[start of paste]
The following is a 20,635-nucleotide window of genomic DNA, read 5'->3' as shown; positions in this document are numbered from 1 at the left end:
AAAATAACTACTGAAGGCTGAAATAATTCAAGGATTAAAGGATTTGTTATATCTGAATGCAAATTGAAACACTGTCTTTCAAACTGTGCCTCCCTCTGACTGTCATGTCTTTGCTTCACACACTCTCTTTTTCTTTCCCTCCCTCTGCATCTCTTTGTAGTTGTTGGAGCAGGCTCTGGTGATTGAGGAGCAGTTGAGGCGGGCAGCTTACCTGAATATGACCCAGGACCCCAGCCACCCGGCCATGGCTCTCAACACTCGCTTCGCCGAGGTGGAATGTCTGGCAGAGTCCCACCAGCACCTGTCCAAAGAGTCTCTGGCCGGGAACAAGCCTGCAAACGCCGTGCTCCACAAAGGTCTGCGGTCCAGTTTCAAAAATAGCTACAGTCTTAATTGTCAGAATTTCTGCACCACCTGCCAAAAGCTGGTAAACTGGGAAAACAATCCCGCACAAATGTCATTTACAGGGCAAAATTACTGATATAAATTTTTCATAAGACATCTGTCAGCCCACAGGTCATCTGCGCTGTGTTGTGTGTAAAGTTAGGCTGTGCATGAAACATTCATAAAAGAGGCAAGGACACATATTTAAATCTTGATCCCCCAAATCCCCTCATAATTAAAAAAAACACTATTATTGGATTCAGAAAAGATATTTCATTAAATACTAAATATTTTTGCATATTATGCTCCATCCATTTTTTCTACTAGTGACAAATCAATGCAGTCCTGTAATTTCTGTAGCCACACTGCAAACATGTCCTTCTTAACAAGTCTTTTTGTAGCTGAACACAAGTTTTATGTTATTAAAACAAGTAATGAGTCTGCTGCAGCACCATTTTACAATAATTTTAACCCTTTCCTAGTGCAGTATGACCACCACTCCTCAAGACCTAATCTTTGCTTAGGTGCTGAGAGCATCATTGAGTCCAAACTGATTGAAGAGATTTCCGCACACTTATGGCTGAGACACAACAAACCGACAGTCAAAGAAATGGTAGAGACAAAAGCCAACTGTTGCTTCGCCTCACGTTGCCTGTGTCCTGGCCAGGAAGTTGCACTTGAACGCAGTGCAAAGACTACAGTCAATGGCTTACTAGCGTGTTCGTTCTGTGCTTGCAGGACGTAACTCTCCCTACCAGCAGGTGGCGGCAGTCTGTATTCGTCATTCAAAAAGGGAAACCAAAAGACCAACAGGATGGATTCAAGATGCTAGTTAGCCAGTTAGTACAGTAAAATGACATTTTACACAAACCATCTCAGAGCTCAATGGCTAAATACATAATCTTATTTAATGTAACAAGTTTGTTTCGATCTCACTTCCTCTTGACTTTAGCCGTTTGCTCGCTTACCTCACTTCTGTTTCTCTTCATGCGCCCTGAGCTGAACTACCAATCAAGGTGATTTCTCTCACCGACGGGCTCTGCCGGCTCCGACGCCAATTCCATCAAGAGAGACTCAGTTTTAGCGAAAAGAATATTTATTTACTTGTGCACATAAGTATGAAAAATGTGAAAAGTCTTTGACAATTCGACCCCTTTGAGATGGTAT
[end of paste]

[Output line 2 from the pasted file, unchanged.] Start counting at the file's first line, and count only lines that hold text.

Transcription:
AAAATAACTACTGAAGGCTGAAATAATTCAAGGATTAAAGGATTTGTTATATCTGAATGCAAATTGAAACACTGTCTTTCAAACTGTGCCTCCCTCTGACTGTCATGTCTTTGCTTCACACACTCTCTTTTTCTTTCCCTCCCTCTGCATCTCTTTGTAGTTGTTGGAGCAGGCTCTGGTGATTGAGGAGCAGTTGAGGCGGGCAGCTTACCTGAATATGACCCAGGACCCCAGCCACCCGGCCATGGCTCTCAACACTCGCTTCGCCGAGGTGGAATGTCTGGCAGAGTCCCACCAGCACCTGTCCAAAGAGTCTCTGGCCGGGAACAAGCCTGCAAACGCCGTGCTCCACAAAGGTCTGCGGTCCAGTTTCAAAAATAGCTACAGTCTTAATTGTCAGAATTTCTGCACCACCTGCCAAAAGCTGGTAAACTGGGAAAACAATCCCGCACAAATGTCATTTACAGGGCAAAATTACTGATATAAATTTTTCATAAGACATCTGTCAGCCCACAGGTCATCTGCGCTGTGTTGTGTGTAAAGTTAGGCTGTGCATGAAACATTCATAAAAGAGGCAAGGACACATATTTAAATCTTGATCCCCCAAATCCCCTCATAATTAAAAAAAACACTATTATTGGATTCAGAAAAGATATTTCATTAAATACTAAATATTTTTGCATATTATGCTCCATCCATTTTTTCTACTAGTGACAAATCAATGCAGTCCTGTAATTTCTGTAGCCACACTGCAAACATGTCCTTCTTAACAAGTCTTTTTGTAGCTGAACACAAGTTTTATGTTATTAAAACAAGTAATGAGTCTGCTGCAGCACCATTTTACAATAATTTTAACCCTTTCCTAGTGCAGTATGACCACCACTCCTCAAGACCTAATCTTTGCTTAGGTGCTGAGAGCATCATTGAGTCCAAACTGATTGAAGAGATTTCCGCACACTTATGGCTGAGACACAACAAACCGACAGTCAAAGAAATGGTAGAGACAAAAGCCAACTGTTGCTTCGCCTCACGTTGCCTGTGTCCTGGCCAGGAAGTTGCACTTGAACGCAGTGCAAAGACTACAGTCAATGGCTTACTAGCGTGTTCGTTCTGTGCTTGCAGGACGTAACTCTCCCTACCAGCAGGTGGCGGCAGTCTGTATTCGTCATTCAAAAAGGGAAACCAAAAGACCAACAGGATGGATTCAAGATGCTAGTTAGCCAGTTAGTACAGTAAAATGACATTTTACACAAACCATCTCAGAGCTCAATGGCTAAATACATAATCTTATTTAATGTAACAAGTTTGTTTCGATCTCACTTCCTCTTGACTTTAGCCGTTTGCTCGCTTACCTCACTTCTGTTTCTCTTCATGCGCCCTGAGCTGAACTACCAATCAAGGTGATTTCTCTCACCGACGGGCTCTGCCGGCTCCGACGCCAATTCCATCAAGAGAGACTCAGTTTTAGCGAAAAGAATATTTATTTACTTGTGCACATAAGTATGAAAAATGTGAAAAGTCTTTGACAATTCGACCCCTTTGAGATGGTAT